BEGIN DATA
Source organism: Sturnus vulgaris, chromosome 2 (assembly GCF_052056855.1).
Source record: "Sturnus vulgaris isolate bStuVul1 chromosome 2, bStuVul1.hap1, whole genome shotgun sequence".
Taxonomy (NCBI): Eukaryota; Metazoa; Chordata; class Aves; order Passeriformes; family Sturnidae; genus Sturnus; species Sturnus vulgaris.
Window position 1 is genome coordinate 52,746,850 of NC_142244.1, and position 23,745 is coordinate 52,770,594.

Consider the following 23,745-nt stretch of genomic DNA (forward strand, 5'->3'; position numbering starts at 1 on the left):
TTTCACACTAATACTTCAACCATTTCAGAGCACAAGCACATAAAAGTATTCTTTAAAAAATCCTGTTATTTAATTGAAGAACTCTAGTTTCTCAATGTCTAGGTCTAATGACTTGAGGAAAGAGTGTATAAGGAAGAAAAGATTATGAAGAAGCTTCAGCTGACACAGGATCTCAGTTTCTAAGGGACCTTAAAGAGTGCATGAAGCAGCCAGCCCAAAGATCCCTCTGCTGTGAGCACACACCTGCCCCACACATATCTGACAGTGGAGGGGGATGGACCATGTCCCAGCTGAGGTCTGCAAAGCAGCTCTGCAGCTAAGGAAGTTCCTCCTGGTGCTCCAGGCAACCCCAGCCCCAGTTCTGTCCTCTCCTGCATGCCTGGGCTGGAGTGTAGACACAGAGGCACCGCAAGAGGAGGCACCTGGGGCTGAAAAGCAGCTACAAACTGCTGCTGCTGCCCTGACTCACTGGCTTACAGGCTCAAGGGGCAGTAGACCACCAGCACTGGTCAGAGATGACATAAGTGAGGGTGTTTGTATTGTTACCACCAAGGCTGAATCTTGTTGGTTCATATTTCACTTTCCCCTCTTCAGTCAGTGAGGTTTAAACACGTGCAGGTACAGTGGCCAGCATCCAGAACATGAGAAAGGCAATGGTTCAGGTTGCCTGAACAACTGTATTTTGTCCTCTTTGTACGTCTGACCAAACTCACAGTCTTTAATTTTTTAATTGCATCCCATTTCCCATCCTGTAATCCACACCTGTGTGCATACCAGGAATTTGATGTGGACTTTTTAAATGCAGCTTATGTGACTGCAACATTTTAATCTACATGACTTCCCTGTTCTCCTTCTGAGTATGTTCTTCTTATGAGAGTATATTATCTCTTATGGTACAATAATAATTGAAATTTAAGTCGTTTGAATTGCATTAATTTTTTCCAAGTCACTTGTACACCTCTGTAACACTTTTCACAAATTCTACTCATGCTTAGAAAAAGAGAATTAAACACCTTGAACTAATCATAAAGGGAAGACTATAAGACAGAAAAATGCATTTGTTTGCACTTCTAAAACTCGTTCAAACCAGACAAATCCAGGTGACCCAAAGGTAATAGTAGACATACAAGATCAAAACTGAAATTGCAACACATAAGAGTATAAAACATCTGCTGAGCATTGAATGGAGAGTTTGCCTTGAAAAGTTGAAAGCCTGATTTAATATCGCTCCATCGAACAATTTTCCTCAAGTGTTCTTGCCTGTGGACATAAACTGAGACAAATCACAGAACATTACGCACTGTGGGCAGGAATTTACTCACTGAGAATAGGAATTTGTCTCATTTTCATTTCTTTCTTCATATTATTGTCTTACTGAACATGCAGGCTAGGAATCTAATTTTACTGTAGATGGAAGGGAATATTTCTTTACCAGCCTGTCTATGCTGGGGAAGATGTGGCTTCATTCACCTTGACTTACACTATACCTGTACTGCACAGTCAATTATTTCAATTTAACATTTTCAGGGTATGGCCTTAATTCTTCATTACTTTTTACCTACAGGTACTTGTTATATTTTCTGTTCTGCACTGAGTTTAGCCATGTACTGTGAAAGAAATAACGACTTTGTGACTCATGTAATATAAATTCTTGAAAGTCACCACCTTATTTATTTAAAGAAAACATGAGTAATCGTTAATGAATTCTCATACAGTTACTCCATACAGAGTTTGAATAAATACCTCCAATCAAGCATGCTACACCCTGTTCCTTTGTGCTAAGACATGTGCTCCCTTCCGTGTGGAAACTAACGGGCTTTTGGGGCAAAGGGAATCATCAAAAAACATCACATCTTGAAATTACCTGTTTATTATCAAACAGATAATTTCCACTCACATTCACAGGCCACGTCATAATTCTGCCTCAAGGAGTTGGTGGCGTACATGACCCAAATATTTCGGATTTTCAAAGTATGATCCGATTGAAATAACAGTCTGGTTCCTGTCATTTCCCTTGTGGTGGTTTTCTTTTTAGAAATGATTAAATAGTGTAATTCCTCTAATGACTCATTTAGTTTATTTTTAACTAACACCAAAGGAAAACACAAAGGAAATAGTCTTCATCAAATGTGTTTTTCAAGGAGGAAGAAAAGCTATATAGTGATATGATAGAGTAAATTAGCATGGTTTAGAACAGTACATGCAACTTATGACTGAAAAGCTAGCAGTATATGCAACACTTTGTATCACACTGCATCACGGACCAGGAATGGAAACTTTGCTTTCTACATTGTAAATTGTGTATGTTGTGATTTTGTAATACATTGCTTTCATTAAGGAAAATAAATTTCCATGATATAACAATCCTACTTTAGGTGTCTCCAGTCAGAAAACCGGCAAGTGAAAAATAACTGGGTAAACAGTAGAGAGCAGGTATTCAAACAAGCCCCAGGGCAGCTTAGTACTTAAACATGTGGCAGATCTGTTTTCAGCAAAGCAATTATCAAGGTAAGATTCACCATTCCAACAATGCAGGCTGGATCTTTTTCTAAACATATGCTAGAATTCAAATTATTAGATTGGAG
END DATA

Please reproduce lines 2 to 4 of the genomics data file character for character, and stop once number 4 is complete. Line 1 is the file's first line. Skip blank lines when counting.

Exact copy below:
Source record: "Sturnus vulgaris isolate bStuVul1 chromosome 2, bStuVul1.hap1, whole genome shotgun sequence".
Taxonomy (NCBI): Eukaryota; Metazoa; Chordata; class Aves; order Passeriformes; family Sturnidae; genus Sturnus; species Sturnus vulgaris.
Window position 1 is genome coordinate 52,746,850 of NC_142244.1, and position 23,745 is coordinate 52,770,594.